One day, Michel Turgeon has a telephone conversation with an HIV-positive friend from New York. This friend recommends that Turgeon provide HIV/AIDS information and prevention for the Deaf and Hard of hearing community of Quebec. Recognizing the critical needs of the Deaf and Hard of hearing community, Michel Turgeon decides to create an organization to fight this epidemic.
L’Association des Bonnes Gens Sourds (now called l’Association des Gais et Lesbiennes Sourds) organizes various social activities for its members, becomes actively involved in HIV/AIDS prevention, and works on organizing conferences and workshops on HIV/AIDS prevention.
A conference is organized jointly by l’Association des Bonnes Gens Sourds (ABGS), le Committee Sida Aide Montréal (CSAM) and a group of professionals and volunteers working with the Montreal Deaf community. It is a great success, with about 300 people in attendance.
An HIV/AIDS prevention committee for Deaf and Hard of hearing people is formed. Initially the committee is associated with ABGS, but later branches off into its own organization, because the ABGS is more involved with leisure activities. However, the two organizations remain closely linked. The goals of the prevention committee consist of organizing and presenting HIV/AIDS prevention conferences throughout Quebec. This committee decides to focus on young adults, and meets with them in schools and community gatherings.
April 30, 1992
Michel Turgeon is the founding member and the first coordinator of la Coalition Sida des Sourds du Québec (CSSQ). Shortly afterwards, he is named Executive Director and sets up a Board of Directors of this new organization. In order to meet the health promotion requirements of Health and Welfare Canada, two people with HIV/AIDS – one from Eastern Quebec and one from Western Quebec – have to be named to the Board. It goes without saying that the identities of these Board members must remain strictly confidential.
July 2, 1992
La Coalition Sida des Sourds du Québec is officially incorporated by the Directeur des institutions financières (currently the Registraire des entreprises du Québec) and receives its letters patent.
The CSSQ becomes a member of the planning committee of the Education for the Deaf National Conference on AIDS and the Los Angeles Deaf Community, which takes place in Los Angeles, California.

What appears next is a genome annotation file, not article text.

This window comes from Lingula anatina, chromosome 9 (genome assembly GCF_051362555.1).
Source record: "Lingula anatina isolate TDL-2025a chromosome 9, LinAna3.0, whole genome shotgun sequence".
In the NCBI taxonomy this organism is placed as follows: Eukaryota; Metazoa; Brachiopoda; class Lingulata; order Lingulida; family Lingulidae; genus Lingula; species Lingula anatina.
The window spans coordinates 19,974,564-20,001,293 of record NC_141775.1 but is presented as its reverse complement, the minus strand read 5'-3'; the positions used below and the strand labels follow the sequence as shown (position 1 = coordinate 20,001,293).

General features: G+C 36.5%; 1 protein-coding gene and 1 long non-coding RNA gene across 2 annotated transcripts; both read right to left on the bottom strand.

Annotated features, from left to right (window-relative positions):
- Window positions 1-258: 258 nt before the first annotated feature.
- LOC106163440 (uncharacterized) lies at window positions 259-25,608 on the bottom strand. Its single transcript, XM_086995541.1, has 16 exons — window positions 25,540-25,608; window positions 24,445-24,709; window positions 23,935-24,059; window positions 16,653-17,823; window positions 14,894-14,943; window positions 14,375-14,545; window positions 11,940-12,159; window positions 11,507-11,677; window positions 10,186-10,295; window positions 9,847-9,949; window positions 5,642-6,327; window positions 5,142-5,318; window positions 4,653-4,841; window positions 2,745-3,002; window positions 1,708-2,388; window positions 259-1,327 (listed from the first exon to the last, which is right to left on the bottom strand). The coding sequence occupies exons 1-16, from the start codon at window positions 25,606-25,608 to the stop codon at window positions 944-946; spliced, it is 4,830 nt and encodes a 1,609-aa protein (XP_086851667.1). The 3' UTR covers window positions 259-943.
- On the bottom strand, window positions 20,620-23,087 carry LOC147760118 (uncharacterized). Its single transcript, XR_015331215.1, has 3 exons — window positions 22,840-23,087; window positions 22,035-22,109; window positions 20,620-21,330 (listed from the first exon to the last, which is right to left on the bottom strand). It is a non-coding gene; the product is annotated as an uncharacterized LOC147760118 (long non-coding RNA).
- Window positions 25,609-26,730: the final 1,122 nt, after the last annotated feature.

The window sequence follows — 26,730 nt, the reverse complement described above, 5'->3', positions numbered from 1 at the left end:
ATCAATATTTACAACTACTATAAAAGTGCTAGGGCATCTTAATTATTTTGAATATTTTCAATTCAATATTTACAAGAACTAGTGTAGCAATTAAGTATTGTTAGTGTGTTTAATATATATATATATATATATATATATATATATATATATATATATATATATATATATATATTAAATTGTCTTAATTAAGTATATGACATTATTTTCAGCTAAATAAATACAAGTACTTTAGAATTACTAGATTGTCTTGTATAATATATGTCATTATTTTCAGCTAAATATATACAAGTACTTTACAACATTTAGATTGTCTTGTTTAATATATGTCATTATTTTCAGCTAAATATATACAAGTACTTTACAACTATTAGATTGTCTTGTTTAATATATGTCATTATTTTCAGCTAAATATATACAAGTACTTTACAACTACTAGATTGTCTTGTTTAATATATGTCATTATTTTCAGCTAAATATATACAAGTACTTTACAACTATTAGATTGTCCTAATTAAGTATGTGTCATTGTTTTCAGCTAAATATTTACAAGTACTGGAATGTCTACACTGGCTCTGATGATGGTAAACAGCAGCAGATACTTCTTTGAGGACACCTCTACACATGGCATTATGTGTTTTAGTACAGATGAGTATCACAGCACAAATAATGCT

A programme of anonymous HIV testing for Deaf and Hard of hearing people is established in conjunction with the CLSC Métro.
The CSSQ moves to 3600 Hôtel-de-Ville Avenue. Before July 1991, the CSSQ office had been located in Michel Turgeon’s home.
A video entitled “Le Sida frappe aussi les Sourds” (AIDS Also Affects the Deaf) is released.
A Code of Ethics is adopted for CSSQ employees and volunteers.
The CSSQ hosts an event in Montreal – The AIDS Memorial Quilt Exhibit, a mosaic of hope in honour of those who have died of AIDS.
The first Party-O-Thon, an annual fundraiser for the CSSQ, is held. Since its inception, this event has always been a huge success.
The CSSQ office moves to the Lafontaine Building on Sherbrooke Street in Montreal.
The CSSQ begins circulating a kit entitled Les Sourds se protègent bien (Deaf People Protect Themselves) containing illustrated handbooks and posters, aimed at 12-to-25-year-old Deaf and Hard of hearing students. They also start the Info-AIDS TTY hotline.
The document Formation de multiplicateurs (Training Multiplying Agents) is released in Western Quebec.
Du Sida aux mains (From AIDS to HANDS), a HIV/AIDS dictionary in la Langue des Signes Québécoise (LSQ) is released.
The CSSQ moves to the Plessis Building on Plessis Street, in Montreal.
October 1998 to March 1999
Quebec interpreters are trained on HIV/AIDS terminology at the Service régional d’interprétariat de Québec – SRIQ (Quebec City Regional Interpreting Service).
Michel Turgeon participates in the First International Conference on Deaf Awareness in Bermuda and gives a presentation entitled Deaf and Hard of hearing people and AIDS.